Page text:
Magga Dan at the ice edge Fuchs and Hillary at the South Pole Fuchs at Scott Base Sir Vivian Fuchs


Later life: legacies and leadership

Following Sir Vivian Fuchs' retirement from the British Antarctic Survey in 1973, two awards were established in recognition of his contribution to the Survey. One was the Fuchs Medal, to acknowledge outstanding service to the BAS. The other was the Fuchs Foundation, a charity to support educational and adventurous outdoor activities for young people, particularly from deprived backgrounds.

An active member of the Royal Geographical Society since 1958, Fuchs was President between 1982 and 84 and helped to develop the Expedition Advisory Centre in its role providing advice and training to scientific expeditions from schools and universities.

Fuchs made return visits to the Antarctic on several occasions and in 1977 he organised (with RM Laws) a Royal Society Discussion Meeting on Scientific research in Antarctica. In 1983 he flew to Kenya to visit the Royal Geographical Survey's expedition to the Kora River.

In 1982 Fuchs wrote Of ice and men: the story of the British Antarctic Survey and in 1990, published his autobiography, A time to Speak. Always a keen sportsman and happiest out of doors, Fuchs played squash well into his seventies and was a keen gardener. In 1985 he suffered a severe heart attack and for the first time had to adjust to a gentler pace of life. His wife, Joyce, was an enthusiastic supporter of his work and always hospitable towards FIDS and others in the geographical and polar worlds. In 1988 she collapsed with a heart attack while out walking, and two years later died in his arms, crossing a road in Oxford, the day before the marriage of their eldest grandson. They had been married for 57 years.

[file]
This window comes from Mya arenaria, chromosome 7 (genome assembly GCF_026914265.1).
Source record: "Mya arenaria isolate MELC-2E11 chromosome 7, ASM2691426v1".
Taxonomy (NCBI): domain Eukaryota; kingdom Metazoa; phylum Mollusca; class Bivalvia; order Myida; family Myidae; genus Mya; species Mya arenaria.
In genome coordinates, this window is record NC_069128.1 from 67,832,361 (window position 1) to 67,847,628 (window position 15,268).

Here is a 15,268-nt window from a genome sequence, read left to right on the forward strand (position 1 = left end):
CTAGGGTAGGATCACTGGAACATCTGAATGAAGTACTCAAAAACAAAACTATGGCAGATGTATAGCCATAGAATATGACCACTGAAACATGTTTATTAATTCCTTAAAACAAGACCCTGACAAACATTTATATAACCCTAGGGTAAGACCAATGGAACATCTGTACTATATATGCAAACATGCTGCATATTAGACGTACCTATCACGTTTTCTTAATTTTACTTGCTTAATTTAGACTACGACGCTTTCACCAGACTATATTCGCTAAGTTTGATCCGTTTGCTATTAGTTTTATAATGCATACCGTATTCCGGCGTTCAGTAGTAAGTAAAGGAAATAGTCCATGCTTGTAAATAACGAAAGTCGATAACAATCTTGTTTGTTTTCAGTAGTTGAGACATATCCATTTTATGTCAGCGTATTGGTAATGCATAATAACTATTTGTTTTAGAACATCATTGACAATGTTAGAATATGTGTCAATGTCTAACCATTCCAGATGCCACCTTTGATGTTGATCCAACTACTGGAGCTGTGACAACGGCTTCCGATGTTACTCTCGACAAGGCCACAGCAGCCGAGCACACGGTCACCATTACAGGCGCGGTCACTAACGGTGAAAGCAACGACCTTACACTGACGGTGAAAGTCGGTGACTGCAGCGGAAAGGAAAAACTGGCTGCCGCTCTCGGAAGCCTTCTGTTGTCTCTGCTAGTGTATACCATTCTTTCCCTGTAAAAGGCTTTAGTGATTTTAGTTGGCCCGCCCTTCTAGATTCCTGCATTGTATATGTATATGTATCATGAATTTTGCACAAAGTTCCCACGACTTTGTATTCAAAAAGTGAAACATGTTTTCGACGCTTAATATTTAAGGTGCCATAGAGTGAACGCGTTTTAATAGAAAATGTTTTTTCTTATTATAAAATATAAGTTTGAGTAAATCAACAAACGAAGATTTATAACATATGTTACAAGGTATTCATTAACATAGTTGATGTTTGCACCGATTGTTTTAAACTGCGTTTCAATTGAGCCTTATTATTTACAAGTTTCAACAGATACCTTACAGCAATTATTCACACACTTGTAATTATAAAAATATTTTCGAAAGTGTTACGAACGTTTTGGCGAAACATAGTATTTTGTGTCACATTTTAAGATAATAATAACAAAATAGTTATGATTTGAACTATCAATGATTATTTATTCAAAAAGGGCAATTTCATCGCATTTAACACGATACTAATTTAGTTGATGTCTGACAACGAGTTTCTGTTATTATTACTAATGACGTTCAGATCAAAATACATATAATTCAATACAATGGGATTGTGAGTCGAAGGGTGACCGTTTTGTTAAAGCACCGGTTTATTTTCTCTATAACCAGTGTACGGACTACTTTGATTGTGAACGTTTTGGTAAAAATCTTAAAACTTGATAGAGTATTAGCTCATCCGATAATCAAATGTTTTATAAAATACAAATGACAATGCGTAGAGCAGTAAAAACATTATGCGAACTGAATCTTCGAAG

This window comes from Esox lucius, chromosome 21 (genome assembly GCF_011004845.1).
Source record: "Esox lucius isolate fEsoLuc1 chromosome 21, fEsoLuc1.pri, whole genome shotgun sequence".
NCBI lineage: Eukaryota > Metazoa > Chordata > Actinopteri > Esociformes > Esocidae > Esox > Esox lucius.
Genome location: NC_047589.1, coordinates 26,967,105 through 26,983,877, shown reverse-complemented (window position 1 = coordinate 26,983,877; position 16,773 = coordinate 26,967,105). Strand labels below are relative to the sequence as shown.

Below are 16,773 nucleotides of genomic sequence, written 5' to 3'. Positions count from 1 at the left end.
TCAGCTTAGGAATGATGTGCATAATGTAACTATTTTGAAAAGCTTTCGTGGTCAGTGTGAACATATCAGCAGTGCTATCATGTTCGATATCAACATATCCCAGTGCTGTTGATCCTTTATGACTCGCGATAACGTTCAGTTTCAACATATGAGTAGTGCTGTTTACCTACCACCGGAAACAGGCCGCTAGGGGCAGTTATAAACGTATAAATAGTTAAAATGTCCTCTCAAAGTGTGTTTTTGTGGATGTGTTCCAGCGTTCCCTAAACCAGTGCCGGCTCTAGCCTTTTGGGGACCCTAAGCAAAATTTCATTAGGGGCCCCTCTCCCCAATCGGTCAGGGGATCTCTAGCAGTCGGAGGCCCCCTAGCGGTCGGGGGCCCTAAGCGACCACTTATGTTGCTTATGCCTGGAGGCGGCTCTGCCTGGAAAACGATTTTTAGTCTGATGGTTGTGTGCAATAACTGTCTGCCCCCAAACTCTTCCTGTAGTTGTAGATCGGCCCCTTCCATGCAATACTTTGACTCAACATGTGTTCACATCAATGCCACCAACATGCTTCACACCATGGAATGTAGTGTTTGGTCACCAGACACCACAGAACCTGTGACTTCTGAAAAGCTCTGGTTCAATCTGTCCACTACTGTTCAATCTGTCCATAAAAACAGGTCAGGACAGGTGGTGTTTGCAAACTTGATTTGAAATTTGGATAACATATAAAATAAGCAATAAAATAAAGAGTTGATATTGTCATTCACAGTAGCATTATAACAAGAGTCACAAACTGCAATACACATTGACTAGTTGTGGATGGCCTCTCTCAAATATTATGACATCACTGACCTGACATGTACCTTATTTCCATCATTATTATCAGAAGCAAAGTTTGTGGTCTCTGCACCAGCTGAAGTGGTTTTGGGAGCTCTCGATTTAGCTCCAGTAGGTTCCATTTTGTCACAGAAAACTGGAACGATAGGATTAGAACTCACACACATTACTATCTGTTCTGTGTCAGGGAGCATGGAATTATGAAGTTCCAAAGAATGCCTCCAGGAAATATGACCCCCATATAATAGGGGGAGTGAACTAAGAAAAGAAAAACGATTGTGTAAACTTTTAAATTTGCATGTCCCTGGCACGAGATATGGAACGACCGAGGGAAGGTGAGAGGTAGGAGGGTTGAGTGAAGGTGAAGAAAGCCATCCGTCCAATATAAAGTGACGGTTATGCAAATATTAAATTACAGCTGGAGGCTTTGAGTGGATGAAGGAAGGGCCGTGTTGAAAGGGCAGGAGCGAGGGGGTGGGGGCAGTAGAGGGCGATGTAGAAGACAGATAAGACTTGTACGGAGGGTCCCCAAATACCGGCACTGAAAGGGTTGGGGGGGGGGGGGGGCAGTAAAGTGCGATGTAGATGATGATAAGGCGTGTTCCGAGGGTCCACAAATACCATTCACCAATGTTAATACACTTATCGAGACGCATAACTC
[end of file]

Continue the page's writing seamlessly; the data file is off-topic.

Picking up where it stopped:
Fuchs married again, to Eleanor Honnywill in 1991. She had worked with him for nearly 50 years, ran the London Office of the Falkland Islands Dependencies Survey during Fuchs's Trans-Antarctic Expedition, and was appointed his personal assistant as Director at the British Antarctic Survey.

In July 1996 Fuchs went into hospital for a serious abdominal operation, which led to a stroke four months later and left him partially paralysed - which he fought with characteristic determination. Sir Vivian Fuchs died on 11 November 1999, at the age of 91.

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